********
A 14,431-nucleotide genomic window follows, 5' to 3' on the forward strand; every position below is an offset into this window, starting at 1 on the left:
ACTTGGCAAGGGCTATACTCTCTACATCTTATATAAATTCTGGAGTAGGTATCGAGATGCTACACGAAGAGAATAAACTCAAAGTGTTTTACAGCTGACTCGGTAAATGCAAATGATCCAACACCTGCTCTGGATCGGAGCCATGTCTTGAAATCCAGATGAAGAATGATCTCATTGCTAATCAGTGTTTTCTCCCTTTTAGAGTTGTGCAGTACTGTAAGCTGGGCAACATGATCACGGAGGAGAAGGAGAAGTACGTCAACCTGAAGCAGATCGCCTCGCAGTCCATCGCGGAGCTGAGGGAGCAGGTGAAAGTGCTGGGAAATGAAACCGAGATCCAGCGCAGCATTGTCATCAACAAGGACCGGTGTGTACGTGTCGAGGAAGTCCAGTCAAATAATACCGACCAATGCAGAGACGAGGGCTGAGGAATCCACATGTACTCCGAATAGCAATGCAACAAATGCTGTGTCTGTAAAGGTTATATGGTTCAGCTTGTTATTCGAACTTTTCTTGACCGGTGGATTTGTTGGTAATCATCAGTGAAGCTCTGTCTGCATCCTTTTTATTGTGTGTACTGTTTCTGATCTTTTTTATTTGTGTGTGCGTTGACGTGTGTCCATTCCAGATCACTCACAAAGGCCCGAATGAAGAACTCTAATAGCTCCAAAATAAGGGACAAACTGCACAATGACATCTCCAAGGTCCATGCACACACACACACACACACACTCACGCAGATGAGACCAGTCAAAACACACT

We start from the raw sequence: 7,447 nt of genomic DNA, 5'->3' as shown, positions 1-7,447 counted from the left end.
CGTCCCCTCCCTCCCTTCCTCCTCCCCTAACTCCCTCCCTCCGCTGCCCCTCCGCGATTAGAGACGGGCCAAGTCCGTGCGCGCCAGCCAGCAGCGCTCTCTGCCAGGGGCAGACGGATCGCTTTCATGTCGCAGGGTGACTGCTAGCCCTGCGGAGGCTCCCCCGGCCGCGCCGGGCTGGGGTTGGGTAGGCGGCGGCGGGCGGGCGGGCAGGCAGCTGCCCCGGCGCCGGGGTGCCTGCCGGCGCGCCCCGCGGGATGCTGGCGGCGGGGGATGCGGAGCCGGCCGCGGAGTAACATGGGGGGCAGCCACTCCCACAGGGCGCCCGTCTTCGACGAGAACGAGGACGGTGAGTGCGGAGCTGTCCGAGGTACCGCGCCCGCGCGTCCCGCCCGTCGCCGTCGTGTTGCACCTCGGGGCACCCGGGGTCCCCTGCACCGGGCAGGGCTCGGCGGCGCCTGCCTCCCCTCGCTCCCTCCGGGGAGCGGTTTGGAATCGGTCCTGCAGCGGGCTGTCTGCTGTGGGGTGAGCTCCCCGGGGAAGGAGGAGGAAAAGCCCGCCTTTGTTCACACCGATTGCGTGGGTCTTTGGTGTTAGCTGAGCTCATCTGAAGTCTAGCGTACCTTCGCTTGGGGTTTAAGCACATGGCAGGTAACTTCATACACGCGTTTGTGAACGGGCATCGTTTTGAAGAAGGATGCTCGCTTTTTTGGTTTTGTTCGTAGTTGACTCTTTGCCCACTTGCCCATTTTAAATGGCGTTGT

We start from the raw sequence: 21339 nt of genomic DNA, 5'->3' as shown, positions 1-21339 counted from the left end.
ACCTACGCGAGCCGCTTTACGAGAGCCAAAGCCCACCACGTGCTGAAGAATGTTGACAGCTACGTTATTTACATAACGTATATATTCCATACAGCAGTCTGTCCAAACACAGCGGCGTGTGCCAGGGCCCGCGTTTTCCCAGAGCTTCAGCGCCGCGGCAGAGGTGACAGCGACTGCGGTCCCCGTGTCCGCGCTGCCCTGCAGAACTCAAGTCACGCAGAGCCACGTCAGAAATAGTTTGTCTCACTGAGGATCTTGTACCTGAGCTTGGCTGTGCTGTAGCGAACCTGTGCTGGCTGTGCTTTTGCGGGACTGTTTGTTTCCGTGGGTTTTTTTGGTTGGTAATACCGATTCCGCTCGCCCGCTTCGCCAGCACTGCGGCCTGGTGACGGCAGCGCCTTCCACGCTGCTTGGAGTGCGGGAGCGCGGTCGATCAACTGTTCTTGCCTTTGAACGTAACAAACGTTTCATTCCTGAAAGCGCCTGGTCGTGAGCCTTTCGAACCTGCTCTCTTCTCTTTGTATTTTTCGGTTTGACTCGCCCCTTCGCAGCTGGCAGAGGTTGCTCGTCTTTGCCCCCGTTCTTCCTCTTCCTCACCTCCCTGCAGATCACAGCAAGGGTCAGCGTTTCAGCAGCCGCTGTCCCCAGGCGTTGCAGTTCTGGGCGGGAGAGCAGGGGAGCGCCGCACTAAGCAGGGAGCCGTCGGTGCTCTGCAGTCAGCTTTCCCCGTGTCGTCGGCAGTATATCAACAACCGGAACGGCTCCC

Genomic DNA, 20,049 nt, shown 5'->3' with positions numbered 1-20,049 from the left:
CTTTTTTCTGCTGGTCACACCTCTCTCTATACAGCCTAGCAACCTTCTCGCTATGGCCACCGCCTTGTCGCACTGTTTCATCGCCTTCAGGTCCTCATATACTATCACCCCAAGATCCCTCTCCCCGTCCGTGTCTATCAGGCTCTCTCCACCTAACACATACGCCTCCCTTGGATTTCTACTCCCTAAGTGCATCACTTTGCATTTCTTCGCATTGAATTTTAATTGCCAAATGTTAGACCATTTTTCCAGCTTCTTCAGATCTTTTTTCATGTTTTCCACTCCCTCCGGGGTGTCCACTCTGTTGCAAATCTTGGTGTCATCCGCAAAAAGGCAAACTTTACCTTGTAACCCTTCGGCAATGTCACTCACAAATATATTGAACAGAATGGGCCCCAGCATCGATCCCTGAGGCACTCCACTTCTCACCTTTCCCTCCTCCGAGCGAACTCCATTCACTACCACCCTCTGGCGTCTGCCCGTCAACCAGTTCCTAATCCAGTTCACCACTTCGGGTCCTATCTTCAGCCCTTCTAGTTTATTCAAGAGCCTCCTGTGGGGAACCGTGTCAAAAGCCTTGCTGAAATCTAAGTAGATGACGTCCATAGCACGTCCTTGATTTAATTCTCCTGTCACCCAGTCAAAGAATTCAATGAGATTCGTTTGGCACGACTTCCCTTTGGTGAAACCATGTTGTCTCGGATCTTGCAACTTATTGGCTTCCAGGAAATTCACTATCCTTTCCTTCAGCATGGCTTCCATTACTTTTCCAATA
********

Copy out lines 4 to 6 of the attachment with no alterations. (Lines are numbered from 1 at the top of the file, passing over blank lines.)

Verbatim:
CGTCCCCTCCCTCCCTTCCTCCTCCCCTAACTCCCTCCCTCCGCTGCCCCTCCGCGATTAGAGACGGGCCAAGTCCGTGCGCGCCAGCCAGCAGCGCTCTCTGCCAGGGGCAGACGGATCGCTTTCATGTCGCAGGGTGACTGCTAGCCCTGCGGAGGCTCCCCCGGCCGCGCCGGGCTGGGGTTGGGTAGGCGGCGGCGGGCGGGCGGGCAGGCAGCTGCCCCGGCGCCGGGGTGCCTGCCGGCGCGCCCCGCGGGATGCTGGCGGCGGGGGATGCGGAGCCGGCCGCGGAGTAACATGGGGGGCAGCCACTCCCACAGGGCGCCCGTCTTCGACGAGAACGAGGACGGTGAGTGCGGAGCTGTCCGAGGTACCGCGCCCGCGCGTCCCGCCCGTCGCCGTCGTGTTGCACCTCGGGGCACCCGGGGTCCCCTGCACCGGGCAGGGCTCGGCGGCGCCTGCCTCCCCTCGCTCCCTCCGGGGAGCGGTTTGGAATCGGTCCTGCAGCGGGCTGTCTGCTGTGGGGTGAGCTCCCCGGGGAAGGAGGAGGAAAAGCCCGCCTTTGTTCACACCGATTGCGTGGGTCTTTGGTGTTAGCTGAGCTCATCTGAAGTCTAGCGTACCTTCGCTTGGGGTTTAAGCACATGGCAGGTAACTTCATACACGCGTTTGTGAACGGGCATCGTTTTGAAGAAGGATGCTCGCTTTTTTGGTTTTGTTCGTAGTTGACTCTTTGCCCACTTGCCCATTTTAAATGGCGTTGT

We start from the raw sequence: 21339 nt of genomic DNA, 5'->3' as shown, positions 1-21339 counted from the left end.
ACCTACGCGAGCCGCTTTACGAGAGCCAAAGCCCACCACGTGCTGAAGAATGTTGACAGCTACGTTATTTACATAACGTATATATTCCATACAGCAGTCTGTCCAAACACAGCGGCGTGTGCCAGGGCCCGCGTTTTCCCAGAGCTTCAGCGCCGCGGCAGAGGTGACAGCGACTGCGGTCCCCGTGTCCGCGCTGCCCTGCAGAACTCAAGTCACGCAGAGCCACGTCAGAAATAGTTTGTCTCACTGAGGATCTTGTACCTGAGCTTGGCTGTGCTGTAGCGAACCTGTGCTGGCTGTGCTTTTGCGGGACTGTTTGTTTCCGTGGGTTTTTTTGGTTGGTAATACCGATTCCGCTCGCCCGCTTCGCCAGCACTGCGGCCTGGTGACGGCAGCGCCTTCCACGCTGCTTGGAGTGCGGGAGCGCGGTCGATCAACTGTTCTTGCCTTTGAACGTAACAAACGTTTCATTCCTGAAAGCGCCTGGTCGTGAGCCTTTCGAACCTGCTCTCTTCTCTTTGTATTTTTCGGTTTGACTCGCCCCTTCGCAGCTGGCAGAGGTTGCTCGTCTTTGCCCCCGTTCTTCCTCTTCCTCACCTCCCTGCAGATCACAGCAAGGGTCAGCGTTTCAGCAGCCGCTGTCCCCAGGCGTTGCAGTTCTGGGCGGGAGAGCAGGGGAGCGCCGCACTAAGCAGGGAGCCGTCGGTGCTCTGCAGTCAGCTTTCCCCGTGTCGTCGGCAGTATATCAACAACCGGAACGGCTCCC